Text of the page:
Psychiatry Investig.  2008 Mar;5(1):45-51.

Comparison of Low Resolution Electromagnetic Tomography Imaging Between Subjects With Mild and Severe Obstructive Sleep Apnea Syndrome: A Preliminary Study

  • 1Department of Psychiatry, Seoul National Mental Hospital, Seoul, Korea.
  • 2Department of Psychiatry, Konkuk University School of Medicine, Seoul, Korea.
  • 3Department of Otorhinolaryngology, Konkuk University School of Medicine, Seoul, Korea.


OBJECTIVE: The purpose
of this study was to identify the regions of the brain associated with recurrent nocturnal chronic hypoxic episodes in patients with untreated obstructive sleep apnea syndrome (OSAS) using low-resolution electromagnetic tomography (LORETA) and quantitative electroencephalography (QEEG).
Nocturnal polysomnograph (NPSG) and subsequent morning electroencephalograph (EEG) were measured in 20 subjects with OSAS. Mild (n=10 ages 39.5+/-12.1 years) and severe (n=10 ages 41.7+/-13.6 years) right-handed male OSAS subjects were selected by interview and questionnaires including the NPSG, Beck Depression Inventory, Beck Anxiety Inventory, Epworth Sleepiness Scale, and Pittsburgh Sleep Quality Index. The LORETA and QEEG were compared between the severe and mild OSAS groups by frequency bands (delta 1-3 Hz, theta 4-7 Hz, alpha 8-12 Hz, beta1 13-18 Hz, beta2 19-21 Hz, beta3 22-30 Hz, and total 1-30 Hz) made by spectral analysis during resting with the eyes closed.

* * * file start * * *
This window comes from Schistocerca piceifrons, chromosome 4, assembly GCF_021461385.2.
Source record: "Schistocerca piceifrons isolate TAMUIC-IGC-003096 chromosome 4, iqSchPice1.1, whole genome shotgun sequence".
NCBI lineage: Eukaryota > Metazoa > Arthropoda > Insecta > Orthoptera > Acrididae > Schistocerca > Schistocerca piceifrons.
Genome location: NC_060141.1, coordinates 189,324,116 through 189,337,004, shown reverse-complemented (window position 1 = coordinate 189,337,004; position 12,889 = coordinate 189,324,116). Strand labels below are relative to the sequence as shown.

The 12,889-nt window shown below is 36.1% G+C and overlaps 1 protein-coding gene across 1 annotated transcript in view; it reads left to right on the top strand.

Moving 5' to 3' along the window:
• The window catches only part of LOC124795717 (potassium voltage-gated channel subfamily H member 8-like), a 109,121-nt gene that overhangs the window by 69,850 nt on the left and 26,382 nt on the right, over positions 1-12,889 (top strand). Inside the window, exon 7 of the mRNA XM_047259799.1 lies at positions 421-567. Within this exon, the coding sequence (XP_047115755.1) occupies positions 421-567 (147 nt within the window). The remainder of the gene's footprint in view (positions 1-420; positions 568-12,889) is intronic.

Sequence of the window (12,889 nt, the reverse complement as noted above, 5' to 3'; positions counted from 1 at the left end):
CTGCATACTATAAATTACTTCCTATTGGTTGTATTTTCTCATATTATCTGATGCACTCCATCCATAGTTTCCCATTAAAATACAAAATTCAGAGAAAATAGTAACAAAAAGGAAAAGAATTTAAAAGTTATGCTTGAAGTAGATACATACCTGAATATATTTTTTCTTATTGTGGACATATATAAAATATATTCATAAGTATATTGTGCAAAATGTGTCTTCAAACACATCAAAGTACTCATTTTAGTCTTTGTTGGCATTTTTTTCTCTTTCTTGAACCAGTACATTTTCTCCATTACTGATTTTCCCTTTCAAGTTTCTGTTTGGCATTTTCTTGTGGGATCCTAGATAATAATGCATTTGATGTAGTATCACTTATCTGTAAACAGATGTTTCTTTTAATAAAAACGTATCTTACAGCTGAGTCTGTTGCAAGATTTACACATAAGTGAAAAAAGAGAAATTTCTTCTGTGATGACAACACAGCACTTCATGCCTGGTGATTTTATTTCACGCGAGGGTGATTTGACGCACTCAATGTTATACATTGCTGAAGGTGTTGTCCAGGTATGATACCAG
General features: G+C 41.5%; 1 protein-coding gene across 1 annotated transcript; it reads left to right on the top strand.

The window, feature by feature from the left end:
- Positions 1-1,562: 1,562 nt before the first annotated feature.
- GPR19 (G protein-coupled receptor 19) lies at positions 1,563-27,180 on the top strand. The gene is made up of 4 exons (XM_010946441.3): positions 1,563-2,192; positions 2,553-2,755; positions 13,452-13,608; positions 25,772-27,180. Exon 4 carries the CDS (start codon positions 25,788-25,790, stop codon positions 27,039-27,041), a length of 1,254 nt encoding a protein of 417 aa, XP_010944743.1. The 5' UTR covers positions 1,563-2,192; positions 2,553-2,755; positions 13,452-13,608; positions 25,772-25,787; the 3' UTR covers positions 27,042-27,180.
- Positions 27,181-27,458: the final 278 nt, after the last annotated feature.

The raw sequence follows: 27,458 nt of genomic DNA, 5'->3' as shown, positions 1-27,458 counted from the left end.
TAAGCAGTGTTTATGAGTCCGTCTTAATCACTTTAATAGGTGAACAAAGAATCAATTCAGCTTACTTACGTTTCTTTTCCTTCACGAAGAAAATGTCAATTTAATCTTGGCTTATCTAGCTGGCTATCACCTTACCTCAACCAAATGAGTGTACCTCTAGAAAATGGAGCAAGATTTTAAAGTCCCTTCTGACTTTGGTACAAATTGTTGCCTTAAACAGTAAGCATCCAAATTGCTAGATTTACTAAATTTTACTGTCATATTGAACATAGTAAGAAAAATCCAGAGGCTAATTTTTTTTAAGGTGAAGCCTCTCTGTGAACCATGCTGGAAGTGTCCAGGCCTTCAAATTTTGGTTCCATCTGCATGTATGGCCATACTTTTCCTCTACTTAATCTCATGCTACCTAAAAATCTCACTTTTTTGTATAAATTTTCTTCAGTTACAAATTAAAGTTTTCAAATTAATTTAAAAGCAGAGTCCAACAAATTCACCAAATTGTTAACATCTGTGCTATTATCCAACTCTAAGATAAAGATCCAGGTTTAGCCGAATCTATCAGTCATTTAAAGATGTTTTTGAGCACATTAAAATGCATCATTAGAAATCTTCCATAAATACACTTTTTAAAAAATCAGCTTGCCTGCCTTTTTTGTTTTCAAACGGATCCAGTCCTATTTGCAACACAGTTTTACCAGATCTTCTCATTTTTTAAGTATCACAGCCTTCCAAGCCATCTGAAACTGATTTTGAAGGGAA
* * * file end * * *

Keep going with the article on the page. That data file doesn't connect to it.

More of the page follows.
The LORETA analysis showed decreased alpha activity at the right posterior cingulate gyrus (Brodmann area 23) in cases with severe OSAS compared to mild OSAS (p<0.05). For the QEEG, the absolute power of the alpha activity (8-12 Hz) was decreased in P3 (p=0.047), PZ (p=0.039) and O2 (p=0.04) in cases with severe OSAS compared to mild OSAS cases. The LORETA and QEEG analyses had similar results with regard to band, activation and location.
The decreased activity of the alpha frequency in the right posterior cingulate gyrus, in patients with severe OSAS compared to those with mild OSAS, suggests that chronic repeated short-term hypoxia during sleep, in OSAS, could provoke cortical brain dysfunction associated with cognitive dysfunction such as memory and attention.


Obstructive sleep apnea syndrome; Low-resolution electromagnetic tomography; Quantitative electroencephalography; Hypoxic brain damage
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